Poland throughout its history has periodically disappeared from the face of the map only to re-emerge phoenix-like mainly due to the dogged perseverance and a strong sense of national identity exhibited by the Poles that has transcended prolonged periods of foreign domination. At the start of the First World War in 1914, Poland had been under one of the periodic “partitions” that it has suffered in its tragic history — having been divided among the three neighboring powers of Germany, Austria-Hungary and Russia for over a century. The events that followed during the War proved to be another turning point in the history of Poland and the Polish people — although, the war resulted in untold suffering for the Polish people, it also provided them with an unexpected opportunity of independence. This essay describes the fortunes of the nation during the First World War, assesses the post-war peace settlement that gave the independence back to Poland and analyzes the political, economic and social developments in the country during the inter-war period until the outbreak of the Second World War.

Poland at the Start of World War I

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When the First World War started in 1914, Poland was partitioned and under the rule of three different powers, namely Russia, Austria-Hungary, and Germany with Russia ruling over the largest chunk. All three of them were involved in the war with Germany and Austria-Hungary, pitted against Russia on the eastern front and against France and Britain (later joined by Italy and the United States) on the western front. The Polish question had not been an issue for generations, because all three partitioning powers had a common interest in avoiding the problem. For other Western powers, Poland was insufficiently important to risk confrontation with any of the three occupying powers; hence the Poles were left to their fate. Events during the War was to bring the Polish question to the forefront of the world’s attention. (Biskupski, p. 38)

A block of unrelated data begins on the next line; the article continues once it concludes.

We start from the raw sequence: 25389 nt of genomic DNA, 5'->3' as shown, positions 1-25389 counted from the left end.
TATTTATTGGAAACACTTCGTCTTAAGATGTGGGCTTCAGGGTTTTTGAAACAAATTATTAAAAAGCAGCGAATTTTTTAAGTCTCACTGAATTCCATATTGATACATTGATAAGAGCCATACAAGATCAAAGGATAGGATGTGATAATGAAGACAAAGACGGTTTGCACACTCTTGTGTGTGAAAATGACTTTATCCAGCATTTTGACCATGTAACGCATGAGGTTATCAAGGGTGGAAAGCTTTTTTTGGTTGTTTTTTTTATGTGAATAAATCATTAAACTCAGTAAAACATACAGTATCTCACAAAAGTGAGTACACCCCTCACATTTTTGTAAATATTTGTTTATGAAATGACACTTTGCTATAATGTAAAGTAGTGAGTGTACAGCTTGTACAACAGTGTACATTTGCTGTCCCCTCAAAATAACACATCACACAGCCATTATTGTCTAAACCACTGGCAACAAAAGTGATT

The Poles in all three parts of the partitioned country had anticipated the start of the war and their leaders considered ways of exploiting the situation. They were, however, divided in different groups — the ‘pro-ententes’ who wished for victory of the Western powers and Russia and the pro-Central powers group who hoped for victory of Austria-Hungary and Germany. The former regarded Germany as their principal antagonist, and expected that France and Britain would be more sympathetic to the Polish cause after their victory. The most influential representatives of this faction were the flamboyant pianist / politician Jan Paderewski, and the grand duke Roman Dmowski, considered by many as the father of modern Polish nationalism. The pro-Central powers group was led by the ‘independence faction’ of the charismatic J. zef Pi-sudski, who advocated strategic cooperation with Austria “as a sword against Russia; a shield against Berlin.” (Quoted by Biskupski, p. 39) Pilsudski also stressed for the formation of a separate Polish military army, considered by some at the start of the war as a foolish, quixotic policy.

Poland during Word War I

At the start of World War I, Russia tried to garner Polish support in the war by promising them unity and broad autonomy. The move, however, was still-born because the Russian armies suffered catastrophic reverses on the eastern front against the Germans.

Pilsudski, prepared a small force of Polish legions (that eventually grew into a large Polish Army by 1916) with Austrian support and fought against the Russians on the eastern front. Their heroic exploits made Pilsudski a national hero of the Polish people. The weak position of Austria in its alliance with German, however, prevented Austria to offer any significant concessions to the Poles that Pilsudski had hoped for.

Dmowski, who led the entente faction, had at the start of the war hoped that by cooperating with the tsar, Polish lands could be reunited after being wrested from German and Austrian control. (Dziewanowski, p. 63-64) His hopes were dashed due to the declining fortunes of the Russian army and their reluctance to allow the formation of separate Polish military factions. By 1915, most of the historic Polish territory under the Russians had been over-run by the German-Austrian armies. Moreover, the retreating Russians adopted a ruthless “scorched earth” policy that consisted of destroying everything in the face of enemy advance by burning villages, slaughtering the livestock and destroying all food. This destruction created immense suffering for the Poles and Dmoswki eventually left Russia to live in exile in Western Europe and tried to gather support for an anti-German faction among the Poles. (Biskupski, p. 39)